It’s long been the case that photography gets less respect than, say, painting or sculpture. That maybe even more true these days, when virtually everyone carries a cell phone that doubles as a camera.
That just might be part of the reason that although the City of Olympia has commissioned art for the cover of the map since Arts Walk 20 in spring 2000, this is the first time that the jury has chosen a photographer, Duncan Green.
“Harms Woods,” the image on the cover of the map, shows a view through trees to a sunlit meadow beyond. The meadow is in soft focus and appears dreamlike, even magical.
For Green, the art of photography has many layers. His work is all about discovery — and what he’s discovered continues to reveal itself long after he puts down the camera.
“The actual clicking of the shutter is kind of the tip of the iceberg,’ said Green of Olympia, who has been a photographer since he got his first camera at age 14. “It can, and often does, take a long time and a lot of viewings before I can actually see a picture’s potential — before I can see how that image could convey something that’s meaningful to me.”
It certainly did with “Harms Woods,” named for the Glenview, Ill., forest preserve where Green took the photo in 2006.
In January, Green found out that he’d been chosen to create the image for the spring cover. He had about six weeks — of winter, albeit a mild one — to come up with an appropriately springlike image.
Although he started by taking photos in hopes of finding just the right image, he soon gave up on that. “It takes hundreds or thousands of clicks of the shutter to get an image that I like,” he said.
So he went, as he so often has, on an archeological dig through his own past, a past that includes more than four decades of taking art photographs, seven years as a session photographer for the state House of Representatives and 20 years as a frequent contributor to The Sun magazine. He studied photography at the Art Institute of Chicago and at The Evergreen State College, from which he graduated in 1986.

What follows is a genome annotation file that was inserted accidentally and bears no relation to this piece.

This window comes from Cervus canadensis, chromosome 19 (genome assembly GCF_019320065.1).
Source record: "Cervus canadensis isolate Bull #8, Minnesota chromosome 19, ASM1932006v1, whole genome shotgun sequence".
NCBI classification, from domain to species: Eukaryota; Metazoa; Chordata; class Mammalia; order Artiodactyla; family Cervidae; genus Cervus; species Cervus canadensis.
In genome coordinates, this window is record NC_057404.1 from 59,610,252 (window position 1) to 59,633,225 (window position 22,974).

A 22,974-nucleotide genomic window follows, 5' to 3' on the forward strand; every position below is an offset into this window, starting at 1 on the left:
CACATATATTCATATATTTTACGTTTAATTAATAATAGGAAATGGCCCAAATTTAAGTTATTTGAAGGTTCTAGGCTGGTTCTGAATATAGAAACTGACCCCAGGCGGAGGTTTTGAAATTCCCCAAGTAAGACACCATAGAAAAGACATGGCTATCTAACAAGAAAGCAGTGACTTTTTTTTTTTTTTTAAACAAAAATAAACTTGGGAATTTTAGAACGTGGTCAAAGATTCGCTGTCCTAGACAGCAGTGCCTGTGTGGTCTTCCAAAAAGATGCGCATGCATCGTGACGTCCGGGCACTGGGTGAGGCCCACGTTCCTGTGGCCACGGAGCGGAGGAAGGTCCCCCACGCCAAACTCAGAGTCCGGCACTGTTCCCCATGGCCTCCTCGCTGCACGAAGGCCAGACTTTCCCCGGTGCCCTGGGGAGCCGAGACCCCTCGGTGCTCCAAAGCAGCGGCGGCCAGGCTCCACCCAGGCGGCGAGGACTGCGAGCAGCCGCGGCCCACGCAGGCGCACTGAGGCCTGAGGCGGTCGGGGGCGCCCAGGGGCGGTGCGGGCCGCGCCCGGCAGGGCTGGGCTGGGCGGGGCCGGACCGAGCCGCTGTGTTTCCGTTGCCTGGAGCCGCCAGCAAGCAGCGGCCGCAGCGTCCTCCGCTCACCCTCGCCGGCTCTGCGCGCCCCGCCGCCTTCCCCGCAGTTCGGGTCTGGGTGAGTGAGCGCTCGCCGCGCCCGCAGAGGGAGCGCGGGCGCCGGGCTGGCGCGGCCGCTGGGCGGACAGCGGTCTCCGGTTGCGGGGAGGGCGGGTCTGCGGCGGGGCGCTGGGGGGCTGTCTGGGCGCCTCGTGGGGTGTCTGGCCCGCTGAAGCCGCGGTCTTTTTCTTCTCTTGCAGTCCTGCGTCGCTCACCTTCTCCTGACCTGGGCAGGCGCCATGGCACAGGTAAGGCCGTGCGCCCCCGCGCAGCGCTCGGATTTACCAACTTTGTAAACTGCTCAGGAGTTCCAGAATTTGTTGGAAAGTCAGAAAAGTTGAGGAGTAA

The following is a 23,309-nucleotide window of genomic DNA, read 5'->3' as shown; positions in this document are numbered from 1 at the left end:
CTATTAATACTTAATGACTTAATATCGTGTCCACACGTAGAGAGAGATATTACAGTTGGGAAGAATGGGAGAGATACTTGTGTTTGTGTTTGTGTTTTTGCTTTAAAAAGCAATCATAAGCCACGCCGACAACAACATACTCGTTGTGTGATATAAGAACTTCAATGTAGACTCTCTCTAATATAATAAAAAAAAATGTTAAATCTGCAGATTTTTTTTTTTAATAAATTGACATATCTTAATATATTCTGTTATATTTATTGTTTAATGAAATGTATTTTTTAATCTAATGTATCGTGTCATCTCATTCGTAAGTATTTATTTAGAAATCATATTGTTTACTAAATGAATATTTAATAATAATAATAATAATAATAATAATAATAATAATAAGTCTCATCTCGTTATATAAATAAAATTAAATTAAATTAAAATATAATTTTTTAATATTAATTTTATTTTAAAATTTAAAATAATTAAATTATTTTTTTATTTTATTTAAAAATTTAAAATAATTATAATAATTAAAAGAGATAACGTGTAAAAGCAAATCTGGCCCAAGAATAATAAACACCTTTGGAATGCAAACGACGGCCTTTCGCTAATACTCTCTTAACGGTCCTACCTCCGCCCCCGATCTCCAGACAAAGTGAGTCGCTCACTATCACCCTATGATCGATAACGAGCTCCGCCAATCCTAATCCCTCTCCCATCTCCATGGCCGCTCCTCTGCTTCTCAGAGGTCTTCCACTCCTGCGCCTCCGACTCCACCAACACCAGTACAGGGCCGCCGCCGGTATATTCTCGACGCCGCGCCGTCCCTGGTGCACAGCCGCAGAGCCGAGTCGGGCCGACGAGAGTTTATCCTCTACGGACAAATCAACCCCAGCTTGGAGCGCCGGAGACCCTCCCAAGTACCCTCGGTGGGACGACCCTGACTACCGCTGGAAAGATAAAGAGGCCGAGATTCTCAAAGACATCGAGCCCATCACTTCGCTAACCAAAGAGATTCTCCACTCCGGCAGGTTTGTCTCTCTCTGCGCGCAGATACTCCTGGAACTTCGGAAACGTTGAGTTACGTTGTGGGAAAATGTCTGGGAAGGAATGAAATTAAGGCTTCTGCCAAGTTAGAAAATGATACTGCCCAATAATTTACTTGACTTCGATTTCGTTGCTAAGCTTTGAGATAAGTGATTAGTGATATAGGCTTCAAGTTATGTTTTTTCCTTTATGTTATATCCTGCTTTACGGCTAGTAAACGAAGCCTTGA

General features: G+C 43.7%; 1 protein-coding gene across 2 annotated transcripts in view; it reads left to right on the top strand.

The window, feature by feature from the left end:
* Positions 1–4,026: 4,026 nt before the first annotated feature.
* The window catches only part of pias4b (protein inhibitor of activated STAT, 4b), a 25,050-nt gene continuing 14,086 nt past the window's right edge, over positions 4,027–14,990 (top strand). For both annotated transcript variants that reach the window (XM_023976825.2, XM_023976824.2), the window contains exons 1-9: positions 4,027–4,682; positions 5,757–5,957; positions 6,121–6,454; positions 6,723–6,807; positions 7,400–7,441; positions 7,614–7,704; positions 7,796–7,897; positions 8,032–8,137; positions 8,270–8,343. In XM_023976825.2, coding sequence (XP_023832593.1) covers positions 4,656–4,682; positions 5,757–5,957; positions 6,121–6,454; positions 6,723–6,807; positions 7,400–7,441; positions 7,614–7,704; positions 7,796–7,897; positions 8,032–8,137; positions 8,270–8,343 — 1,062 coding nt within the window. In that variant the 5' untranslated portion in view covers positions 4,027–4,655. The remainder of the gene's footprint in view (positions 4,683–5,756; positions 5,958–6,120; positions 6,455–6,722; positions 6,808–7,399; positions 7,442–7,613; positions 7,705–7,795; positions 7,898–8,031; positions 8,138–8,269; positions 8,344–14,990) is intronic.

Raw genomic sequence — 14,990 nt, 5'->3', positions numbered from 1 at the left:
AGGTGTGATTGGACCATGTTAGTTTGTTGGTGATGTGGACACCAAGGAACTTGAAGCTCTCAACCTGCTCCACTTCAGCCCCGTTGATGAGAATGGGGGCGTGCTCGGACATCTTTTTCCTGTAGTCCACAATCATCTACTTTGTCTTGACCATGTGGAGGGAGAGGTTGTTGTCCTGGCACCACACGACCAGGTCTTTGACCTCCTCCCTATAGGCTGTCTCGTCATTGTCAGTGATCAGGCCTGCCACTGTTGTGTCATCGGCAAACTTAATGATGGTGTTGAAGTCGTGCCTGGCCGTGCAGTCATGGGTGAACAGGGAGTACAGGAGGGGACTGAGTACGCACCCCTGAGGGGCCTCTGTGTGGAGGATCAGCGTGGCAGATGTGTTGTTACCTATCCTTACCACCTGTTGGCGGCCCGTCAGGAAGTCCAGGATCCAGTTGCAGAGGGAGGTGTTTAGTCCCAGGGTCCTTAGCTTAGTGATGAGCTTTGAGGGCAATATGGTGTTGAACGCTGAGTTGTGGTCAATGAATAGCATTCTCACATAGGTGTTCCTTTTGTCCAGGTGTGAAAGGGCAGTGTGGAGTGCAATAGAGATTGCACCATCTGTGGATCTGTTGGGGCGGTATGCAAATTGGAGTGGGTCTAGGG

“When I’m putting together a show, I’m used to just going back through my negatives across my whole photographic career, looking for an image or part of an image that I can extract that fits,” he said. He looked at thousands of images before he found “Harms Woods,” taken with a square-format camera.
“I selected that image because it did seem appropriate to the season and it fits the format,” he said. “It has something about it that draws the viewer in, so it’s kind of like an invitation.”
“Duncan’s work kind of heralds the advent of spring,” said Stephanie Johnson, who organizes Arts Walk. “It has an atmospheric quality to it, being at the edge of a forest looking out into the light.”
The Olympia Arts Commission is delighted to have a photographer on the cover at last, she said. The commission had announced its desire to find a photographer for the cover this time around, Johnson said.
“Photography is well represented at Arts Walk, but for whatever reason, it has not been represented before on the cover,” she said. “Finding photography that spoke to the event was a tough challenge.”
Photographers had all but stopped applying for the cover spot, she said, since their medium had never been chosen.
Green, who’s had Arts Walk shows about 15 times in the past 20 years, said he’d applied for the cover multiple times.
“I’ve been submitting photographs and advocating for photography on the cover for like six years,” he said. “I understand the complications, and it seems to me that photography is more like every other visual art medium than it is different.
“What I hope is that I’ve kind of helped open the door for photographic art to be on the cover of the Arts Walk map,” he said. “That comes with maybe some more challenges for the jurors and the Arts Commission, but I think they’re up to it.”